Fidelity is another favorite among investors, mainly because of its retirement planning assistance and seamless connection to the advisor platform. Fidelity also boasts an impressive trading platform and client-friendly portal experience. However, Fidelity does have a minimum, which can make them inaccessible to advisors starting with no AUM.
Pershing/BNY Mellon rounds out “The Big 3” and works exclusively with SEC-registered firms that are usually both large and growth-oriented. They are a top pick among those working with ultra high net worth individuals due to their global banking capabilities. Customers are also generally pleased that Pershing does not seem to favor larger firms over smaller ones (relatively speaking).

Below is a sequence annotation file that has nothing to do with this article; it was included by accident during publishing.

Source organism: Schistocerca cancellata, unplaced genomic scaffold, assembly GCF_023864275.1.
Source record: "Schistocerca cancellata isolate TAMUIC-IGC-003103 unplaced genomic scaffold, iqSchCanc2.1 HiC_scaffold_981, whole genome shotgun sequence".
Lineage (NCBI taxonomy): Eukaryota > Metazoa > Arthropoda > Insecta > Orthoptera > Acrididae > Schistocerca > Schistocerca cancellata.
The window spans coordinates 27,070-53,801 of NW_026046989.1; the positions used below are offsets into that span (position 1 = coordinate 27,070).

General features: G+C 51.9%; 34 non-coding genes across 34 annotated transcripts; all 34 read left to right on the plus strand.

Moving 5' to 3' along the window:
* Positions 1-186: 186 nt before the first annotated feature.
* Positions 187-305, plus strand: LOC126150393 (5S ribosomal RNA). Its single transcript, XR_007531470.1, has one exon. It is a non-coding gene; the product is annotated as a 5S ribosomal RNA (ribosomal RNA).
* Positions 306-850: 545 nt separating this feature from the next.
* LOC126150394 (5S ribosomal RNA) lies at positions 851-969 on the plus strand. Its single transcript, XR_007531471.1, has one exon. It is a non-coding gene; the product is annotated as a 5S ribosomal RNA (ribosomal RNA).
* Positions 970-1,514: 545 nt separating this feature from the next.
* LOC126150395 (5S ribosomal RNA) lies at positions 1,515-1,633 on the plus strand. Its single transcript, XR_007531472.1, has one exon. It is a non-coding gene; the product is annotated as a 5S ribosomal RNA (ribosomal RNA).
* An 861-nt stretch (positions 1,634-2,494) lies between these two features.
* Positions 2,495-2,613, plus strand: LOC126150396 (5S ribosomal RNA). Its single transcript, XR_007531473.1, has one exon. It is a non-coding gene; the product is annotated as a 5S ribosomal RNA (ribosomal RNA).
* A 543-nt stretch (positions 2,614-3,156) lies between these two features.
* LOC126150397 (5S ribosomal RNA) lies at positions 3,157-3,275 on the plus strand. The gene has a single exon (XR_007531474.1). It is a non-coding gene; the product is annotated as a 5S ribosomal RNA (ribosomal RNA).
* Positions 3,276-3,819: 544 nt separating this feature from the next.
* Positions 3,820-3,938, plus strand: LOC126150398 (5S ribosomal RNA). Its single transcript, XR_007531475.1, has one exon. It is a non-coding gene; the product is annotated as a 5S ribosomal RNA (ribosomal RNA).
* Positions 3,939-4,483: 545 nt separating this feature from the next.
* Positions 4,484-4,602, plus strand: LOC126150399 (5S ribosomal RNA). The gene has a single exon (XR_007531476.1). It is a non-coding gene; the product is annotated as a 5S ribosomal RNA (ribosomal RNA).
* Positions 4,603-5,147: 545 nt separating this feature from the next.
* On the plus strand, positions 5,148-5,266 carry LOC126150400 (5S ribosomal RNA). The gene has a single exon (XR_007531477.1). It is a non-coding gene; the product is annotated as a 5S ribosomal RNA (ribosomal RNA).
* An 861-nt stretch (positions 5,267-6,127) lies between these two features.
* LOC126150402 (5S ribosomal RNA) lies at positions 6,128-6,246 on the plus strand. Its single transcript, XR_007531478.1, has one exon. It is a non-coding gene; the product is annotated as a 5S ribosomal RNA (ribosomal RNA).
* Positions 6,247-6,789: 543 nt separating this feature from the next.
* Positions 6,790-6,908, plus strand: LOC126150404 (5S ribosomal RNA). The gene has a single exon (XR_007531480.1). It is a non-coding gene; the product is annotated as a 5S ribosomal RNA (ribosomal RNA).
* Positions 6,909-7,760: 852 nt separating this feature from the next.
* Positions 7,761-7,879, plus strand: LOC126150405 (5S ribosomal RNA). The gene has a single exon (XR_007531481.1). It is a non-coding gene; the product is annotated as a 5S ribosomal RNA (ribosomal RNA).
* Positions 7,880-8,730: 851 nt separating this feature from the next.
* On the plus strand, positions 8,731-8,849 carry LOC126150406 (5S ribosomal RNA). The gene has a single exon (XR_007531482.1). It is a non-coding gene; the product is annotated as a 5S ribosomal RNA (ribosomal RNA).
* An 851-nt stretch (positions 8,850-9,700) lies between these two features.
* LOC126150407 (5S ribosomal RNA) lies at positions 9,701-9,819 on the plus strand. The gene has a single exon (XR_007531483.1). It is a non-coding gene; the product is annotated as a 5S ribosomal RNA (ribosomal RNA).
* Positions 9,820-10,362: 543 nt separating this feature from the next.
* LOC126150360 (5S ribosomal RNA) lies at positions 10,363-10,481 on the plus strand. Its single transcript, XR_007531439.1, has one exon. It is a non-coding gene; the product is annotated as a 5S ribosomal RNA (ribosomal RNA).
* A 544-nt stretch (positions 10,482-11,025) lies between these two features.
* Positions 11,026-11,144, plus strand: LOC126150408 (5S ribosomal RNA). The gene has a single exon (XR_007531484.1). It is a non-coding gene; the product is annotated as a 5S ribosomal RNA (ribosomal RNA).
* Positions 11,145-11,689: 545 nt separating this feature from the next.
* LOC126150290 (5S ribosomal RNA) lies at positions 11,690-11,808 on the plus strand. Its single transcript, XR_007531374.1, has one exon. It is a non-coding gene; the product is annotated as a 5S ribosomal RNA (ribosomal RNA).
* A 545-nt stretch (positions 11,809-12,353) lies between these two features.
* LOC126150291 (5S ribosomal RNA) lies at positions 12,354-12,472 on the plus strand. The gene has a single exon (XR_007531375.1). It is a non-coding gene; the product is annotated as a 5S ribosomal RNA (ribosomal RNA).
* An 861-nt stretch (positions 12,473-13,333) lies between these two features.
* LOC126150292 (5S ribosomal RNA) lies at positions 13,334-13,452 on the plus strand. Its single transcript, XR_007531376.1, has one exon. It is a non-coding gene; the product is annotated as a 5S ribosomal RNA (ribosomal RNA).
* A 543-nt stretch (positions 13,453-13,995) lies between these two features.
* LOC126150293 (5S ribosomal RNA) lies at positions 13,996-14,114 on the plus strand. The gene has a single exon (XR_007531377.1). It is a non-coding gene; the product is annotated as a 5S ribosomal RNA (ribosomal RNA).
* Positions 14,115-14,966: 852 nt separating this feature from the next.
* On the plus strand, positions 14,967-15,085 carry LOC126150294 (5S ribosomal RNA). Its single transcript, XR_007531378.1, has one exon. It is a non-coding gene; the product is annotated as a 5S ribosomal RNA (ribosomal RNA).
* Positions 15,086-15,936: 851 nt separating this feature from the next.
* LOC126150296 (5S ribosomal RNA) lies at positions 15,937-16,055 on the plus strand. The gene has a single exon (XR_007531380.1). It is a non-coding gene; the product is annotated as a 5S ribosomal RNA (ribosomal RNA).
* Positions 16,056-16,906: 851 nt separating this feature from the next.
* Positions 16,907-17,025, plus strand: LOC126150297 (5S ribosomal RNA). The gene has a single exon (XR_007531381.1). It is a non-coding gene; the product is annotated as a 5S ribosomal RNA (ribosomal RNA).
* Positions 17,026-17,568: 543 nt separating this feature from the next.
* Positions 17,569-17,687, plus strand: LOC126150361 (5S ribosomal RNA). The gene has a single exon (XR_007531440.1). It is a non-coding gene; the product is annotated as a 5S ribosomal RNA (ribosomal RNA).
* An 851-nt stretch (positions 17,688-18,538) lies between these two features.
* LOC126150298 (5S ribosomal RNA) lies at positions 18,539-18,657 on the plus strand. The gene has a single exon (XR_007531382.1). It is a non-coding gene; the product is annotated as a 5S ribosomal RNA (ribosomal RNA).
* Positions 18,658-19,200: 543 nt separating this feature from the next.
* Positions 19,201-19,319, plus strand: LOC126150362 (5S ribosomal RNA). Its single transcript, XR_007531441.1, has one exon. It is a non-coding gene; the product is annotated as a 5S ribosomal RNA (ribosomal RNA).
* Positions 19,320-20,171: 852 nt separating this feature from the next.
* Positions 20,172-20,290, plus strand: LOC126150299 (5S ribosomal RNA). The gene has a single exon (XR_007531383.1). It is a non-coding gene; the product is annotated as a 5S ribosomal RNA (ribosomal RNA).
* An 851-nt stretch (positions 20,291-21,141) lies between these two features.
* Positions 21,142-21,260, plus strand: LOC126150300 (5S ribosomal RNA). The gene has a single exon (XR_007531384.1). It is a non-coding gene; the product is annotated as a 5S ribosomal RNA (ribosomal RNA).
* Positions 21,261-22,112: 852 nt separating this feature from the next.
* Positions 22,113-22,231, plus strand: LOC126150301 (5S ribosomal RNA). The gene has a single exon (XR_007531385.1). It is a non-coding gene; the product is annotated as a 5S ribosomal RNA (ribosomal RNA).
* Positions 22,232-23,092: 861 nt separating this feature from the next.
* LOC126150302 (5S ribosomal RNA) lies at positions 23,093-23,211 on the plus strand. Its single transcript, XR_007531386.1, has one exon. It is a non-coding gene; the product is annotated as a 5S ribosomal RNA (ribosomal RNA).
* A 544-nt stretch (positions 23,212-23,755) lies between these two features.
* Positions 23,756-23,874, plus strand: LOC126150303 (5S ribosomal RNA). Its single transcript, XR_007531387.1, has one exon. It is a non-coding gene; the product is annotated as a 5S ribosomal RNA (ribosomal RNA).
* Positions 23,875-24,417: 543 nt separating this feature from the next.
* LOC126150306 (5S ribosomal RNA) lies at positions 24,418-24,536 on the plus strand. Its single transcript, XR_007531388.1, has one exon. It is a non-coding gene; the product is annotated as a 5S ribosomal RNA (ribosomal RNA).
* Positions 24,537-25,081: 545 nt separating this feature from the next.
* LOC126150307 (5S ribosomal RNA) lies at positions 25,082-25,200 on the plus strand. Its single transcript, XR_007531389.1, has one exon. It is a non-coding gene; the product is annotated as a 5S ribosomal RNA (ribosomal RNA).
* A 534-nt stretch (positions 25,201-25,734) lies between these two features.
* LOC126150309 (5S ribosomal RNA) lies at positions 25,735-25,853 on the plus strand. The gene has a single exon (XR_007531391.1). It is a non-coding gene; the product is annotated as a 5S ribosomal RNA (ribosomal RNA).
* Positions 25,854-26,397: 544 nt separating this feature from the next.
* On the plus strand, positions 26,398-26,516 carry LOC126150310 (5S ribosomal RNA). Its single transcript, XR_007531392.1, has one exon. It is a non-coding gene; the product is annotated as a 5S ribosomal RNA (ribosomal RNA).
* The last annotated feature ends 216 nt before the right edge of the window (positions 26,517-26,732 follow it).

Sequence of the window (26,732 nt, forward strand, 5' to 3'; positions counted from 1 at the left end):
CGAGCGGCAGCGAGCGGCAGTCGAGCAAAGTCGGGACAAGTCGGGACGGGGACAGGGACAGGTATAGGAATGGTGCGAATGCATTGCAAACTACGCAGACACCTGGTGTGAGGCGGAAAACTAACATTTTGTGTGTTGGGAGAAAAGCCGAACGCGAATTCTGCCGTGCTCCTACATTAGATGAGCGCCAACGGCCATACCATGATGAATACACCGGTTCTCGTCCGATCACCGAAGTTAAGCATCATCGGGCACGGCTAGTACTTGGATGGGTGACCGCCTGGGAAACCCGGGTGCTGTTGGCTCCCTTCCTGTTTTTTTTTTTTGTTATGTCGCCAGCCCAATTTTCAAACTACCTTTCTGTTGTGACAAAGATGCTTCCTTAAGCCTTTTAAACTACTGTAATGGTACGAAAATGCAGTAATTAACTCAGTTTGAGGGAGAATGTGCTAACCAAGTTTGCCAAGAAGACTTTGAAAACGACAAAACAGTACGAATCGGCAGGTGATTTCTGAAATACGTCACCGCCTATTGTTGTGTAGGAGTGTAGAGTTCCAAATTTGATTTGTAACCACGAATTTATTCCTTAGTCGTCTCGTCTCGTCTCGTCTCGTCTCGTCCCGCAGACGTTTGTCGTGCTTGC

New & Small Firm-Friendly Custodians
There are many lesser-known alternatives to Schwab, Fidelity, and Pershing, and each is uniquely positioned and differentiated. The most commonly utilized ones include:
Shareholders Service Group (SSG)
Equity Advisor Solutions
Axos Advisor Services
The advantages of these custodians typically include no or low asset minimums in addition to service, technology, and/or pricing that may be better suited for your firm. Bob Veres did an exceptional write-up on Nerd’s Eye View diving into the specifics, including benefits and disadvantages, of each of these new and small firm-friendly custodians. I highly recommend you check it out if you are interested in learning more.
Why Not Both?
#4: The Combination Approach